Back in June we wrote a blog post on whether or not Masterchef as a brand was being social enough. Our conclusion at the time was we thought they were not engaging enough with the fans of the show and in fact Channel Ten and the producers, Freemantle Media were really not engaging at all; preferring to just use social media for outbound marketing but to stay out of true engagement. And we speculated that this might end up being a chink in the Masterchef brand and franchise machine.

Since then both Channel 10 and Freemantle Media have made so many missteps in bringing the show to air and subsequently trying to repair the damage in social channels its difficult to know where to start. But on virtually every occassion they have handled the situation poorly and because of the lack of their previous engagement, they have failed miserably in most attempts to get fans to play ball.

One good example was when they aired a promotion for the following week when the show was going to be in New York and the footage gave away the result of a challenge that had not yet been aired. When fans lamblasted them in twitter and facebook and other social channels for this they made a post asking fans not to reveal the outcome. This got a predictable reaction with fans pointing out, sometimes in very blunt terms, that is was not their problem that the show had screwed up. When you don’t engage with your fans you can’t expect much sympathy or help. And that is exactly what we tell people all the time – if you don’t engage in two way dialogue in social media and then you try to use the channel later to address a crisis – you will not succeed.

In our view, they have also poorly moderated some of the social channels – Facebook in particular. They ask people not post inappropriate langauge and their Facebook page has the rules for posting and comments. One of the downsides of the social web is that every fool who can spell in four letter words has an equal say. But they could have moderated the page and removed those comments – yet chose not to or were too lazy. Either way, they got more of what they asked for.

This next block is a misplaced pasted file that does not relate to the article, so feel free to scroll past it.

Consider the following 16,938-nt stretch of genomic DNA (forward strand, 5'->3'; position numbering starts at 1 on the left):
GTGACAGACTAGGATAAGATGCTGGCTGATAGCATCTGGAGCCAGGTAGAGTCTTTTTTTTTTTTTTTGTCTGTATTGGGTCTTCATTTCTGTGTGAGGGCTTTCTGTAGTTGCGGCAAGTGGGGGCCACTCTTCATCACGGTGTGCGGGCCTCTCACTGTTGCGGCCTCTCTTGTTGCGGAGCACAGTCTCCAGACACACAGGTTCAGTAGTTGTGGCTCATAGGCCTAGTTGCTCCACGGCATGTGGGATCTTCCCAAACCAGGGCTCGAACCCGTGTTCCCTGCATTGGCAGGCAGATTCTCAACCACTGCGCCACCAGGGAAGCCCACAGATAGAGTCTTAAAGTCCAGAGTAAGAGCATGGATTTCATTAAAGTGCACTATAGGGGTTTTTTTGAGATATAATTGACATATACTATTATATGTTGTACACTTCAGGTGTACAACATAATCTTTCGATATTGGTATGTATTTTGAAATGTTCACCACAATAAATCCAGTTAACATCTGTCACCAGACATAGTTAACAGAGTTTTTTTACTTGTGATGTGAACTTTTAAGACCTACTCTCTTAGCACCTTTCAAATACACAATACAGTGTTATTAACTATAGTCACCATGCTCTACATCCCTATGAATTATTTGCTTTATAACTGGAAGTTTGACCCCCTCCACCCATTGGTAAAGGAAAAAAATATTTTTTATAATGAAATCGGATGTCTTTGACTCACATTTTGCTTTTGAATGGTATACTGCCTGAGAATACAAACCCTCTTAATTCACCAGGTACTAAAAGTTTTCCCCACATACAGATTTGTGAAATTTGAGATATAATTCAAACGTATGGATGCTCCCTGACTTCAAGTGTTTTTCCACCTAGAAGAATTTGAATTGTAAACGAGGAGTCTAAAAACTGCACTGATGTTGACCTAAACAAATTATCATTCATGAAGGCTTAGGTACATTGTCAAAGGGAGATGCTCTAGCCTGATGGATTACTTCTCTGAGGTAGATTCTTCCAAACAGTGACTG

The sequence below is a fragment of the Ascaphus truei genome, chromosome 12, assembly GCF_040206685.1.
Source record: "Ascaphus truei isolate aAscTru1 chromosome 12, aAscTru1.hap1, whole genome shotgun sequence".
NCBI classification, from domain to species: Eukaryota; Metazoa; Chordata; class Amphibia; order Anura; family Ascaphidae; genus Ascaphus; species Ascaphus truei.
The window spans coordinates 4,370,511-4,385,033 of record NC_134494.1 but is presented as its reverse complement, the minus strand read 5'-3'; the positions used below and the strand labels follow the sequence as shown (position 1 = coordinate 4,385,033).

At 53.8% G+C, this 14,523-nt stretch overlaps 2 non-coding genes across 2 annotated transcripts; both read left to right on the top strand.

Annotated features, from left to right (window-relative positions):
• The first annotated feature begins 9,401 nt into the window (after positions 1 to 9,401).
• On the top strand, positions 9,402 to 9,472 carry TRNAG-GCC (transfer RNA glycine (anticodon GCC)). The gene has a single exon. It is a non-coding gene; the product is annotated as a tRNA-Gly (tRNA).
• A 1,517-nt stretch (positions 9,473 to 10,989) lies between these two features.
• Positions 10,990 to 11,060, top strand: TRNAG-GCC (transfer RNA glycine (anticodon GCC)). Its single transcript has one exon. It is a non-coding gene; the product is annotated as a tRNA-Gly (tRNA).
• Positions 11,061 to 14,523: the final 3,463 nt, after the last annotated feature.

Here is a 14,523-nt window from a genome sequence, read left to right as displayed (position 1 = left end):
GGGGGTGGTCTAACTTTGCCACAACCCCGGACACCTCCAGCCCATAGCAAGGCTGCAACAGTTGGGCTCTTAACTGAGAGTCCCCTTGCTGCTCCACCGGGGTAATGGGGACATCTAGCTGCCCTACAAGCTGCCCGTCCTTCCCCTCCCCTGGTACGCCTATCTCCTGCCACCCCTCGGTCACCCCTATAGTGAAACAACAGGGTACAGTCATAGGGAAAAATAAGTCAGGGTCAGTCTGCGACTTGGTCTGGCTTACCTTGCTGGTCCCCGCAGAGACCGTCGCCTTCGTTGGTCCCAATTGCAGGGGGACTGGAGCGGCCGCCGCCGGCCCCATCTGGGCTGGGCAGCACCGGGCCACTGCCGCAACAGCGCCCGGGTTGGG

Which brings us to last nights finale. Which appears to be a PR disaster and wasn’t so hot in the ratings department either. Someone in their wisdom decided in a cynical way to split the finale in two to cross promote another Channel 10 show – the Renovators. This appears to have backfired badly, with the headlines screaming lines like “Masterchef fans left in a stew”. And when you have not been engaging this just gets amplified the wrong way. And no one even attempted to explain why – leaving fans to feel reasonably exploited. This comes on top of the issues discussed above and lots of commentary on the ‘grating vaudeville comments’ of the judges and guest chefs.

So we had a quick look at the social streams today to confirm the sentiment being spoken about around water coolers everywhere:

This is just examining the number of negative comments in the various social data streams but there is certainly a significant uptick from the show last night! And the negativity is carrying across all channels. Here are just some of the Twitter comments that were pretty common: